Off we went into the night. Gav mentioned that he would like to walk for a bit, which was fine by me. I was the supportive pacer, and was happy to see him eating and drinking. He was very chatty and upbeat as we bounced up Bumble Hill watching a trail of head lamps stretching up the hill. All was looking good (although wearing a headlamp and buggered wonky glasses was not the best experience of my life). Other runners were around, and we had a few chats along the way. An owl was hooting up a storm, and it was a special feeling.
However, the “walk for a bit” seemed to go for a while, and the pair of us kept trying to get a trot going. The trots never seemed to last long, and I repeatedly looked back to see a silent circle of light pointing straight down at the ground accompanied by weird whale like noises– not good. But we kept on moving. However, I knew he was going through some mind games, because if he put on/ took off his jacket one more time and fussed about putting it into his belt a certain way I was going to choke him with it (but being supportive I just tied it back into his belt, knowing full well he would probably remove it again several minutes later). The night was also very misty, and because I was scared to remove my glasses to wipe them in case they fell apart, I was half blind. I collected more than one low hanging vine during the rainforest sections because I couldn’t look up.
I have to be honest and say that whilst I appreciated that Gav was definitely in the hurt locker, I was having an absolute ball. Owls, bandicoots, chatting with other runners – it was incredible fun.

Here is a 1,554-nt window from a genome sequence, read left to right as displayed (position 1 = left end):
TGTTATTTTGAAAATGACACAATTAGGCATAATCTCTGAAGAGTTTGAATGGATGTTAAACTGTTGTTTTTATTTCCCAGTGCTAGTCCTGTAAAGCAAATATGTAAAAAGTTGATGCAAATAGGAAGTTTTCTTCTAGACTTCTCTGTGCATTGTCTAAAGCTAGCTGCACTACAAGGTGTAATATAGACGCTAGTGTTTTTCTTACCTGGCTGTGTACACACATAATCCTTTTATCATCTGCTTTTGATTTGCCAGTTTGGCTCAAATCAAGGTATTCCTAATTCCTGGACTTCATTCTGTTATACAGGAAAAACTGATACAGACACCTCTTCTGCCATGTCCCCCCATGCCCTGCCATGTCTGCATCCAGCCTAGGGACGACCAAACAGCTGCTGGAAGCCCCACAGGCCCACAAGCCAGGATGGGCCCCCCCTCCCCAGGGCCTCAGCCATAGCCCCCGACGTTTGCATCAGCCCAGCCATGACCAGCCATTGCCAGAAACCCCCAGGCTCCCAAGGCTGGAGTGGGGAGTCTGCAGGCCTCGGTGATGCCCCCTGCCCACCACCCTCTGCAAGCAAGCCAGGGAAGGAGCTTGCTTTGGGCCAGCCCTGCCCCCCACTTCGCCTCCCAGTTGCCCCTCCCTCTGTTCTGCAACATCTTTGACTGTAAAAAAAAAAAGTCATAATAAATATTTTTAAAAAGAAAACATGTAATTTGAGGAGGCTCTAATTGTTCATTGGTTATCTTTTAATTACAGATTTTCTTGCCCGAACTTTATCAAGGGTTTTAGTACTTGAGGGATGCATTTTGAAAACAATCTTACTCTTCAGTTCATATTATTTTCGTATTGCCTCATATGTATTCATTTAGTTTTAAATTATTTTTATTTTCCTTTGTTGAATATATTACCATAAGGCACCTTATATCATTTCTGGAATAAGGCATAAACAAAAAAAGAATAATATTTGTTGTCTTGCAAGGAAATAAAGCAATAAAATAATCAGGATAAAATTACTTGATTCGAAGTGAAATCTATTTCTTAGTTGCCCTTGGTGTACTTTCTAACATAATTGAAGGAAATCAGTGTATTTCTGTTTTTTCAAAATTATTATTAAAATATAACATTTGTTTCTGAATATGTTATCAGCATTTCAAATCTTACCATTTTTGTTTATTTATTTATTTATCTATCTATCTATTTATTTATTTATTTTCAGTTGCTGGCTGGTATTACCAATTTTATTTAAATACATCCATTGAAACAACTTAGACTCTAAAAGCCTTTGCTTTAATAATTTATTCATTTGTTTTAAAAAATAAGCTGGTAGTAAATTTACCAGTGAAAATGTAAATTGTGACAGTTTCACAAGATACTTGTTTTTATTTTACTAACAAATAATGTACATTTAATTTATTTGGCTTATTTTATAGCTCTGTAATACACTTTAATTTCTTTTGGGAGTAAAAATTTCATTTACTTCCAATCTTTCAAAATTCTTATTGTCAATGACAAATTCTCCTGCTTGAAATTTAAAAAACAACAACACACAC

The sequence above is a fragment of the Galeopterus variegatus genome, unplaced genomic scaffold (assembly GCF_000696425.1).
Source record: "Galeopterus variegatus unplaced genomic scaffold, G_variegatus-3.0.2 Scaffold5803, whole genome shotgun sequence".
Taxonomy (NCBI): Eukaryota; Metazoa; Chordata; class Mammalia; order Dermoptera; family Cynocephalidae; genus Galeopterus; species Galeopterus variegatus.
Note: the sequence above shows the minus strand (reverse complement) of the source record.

|Check Point 5 with my amazing eye wear|
After many an hour we arrived at Checkpoint 5-Somersby. I suspected our 30 hour finish was gone, but no worries. I felt fine. More concerning was Gavin’s chattering teeth. It was cool, and Gav couldn’t move fast enough to keep warm. After some soup and a rug, we set off at about 3 am, but after about 5km, when we had left the bitumen and were hitting the track proper, it was crunch time. I was pretty sure what was going through his head, but was never going to say it to him; but through chattering teeth Gav made the call to call it quits. I can’t even begin to imagine how hard that must have been. For some reason he began apologising for “only” running 140km and letting me down – that’s the kind of weird stuff runners say.
We made it back to the bitumen, Bek collected us, and Gav was asleep soon after. I was nodding off too after walking a midnight marathon.
Maybe Gav should have slept more before the race. Maybe he should have run the first 100km slower. Maybe a longer rest at Yarramalong or Somersby. Maybe I should have slapped him with his jacket. Maybe some better *knock knock* jokes. Maybe maybe maybe. These are things to think about later. I, however, had an absolute blast, and an experience I will never, ever forget or regret. Thanks Gav and Bek !! Maybe 2013.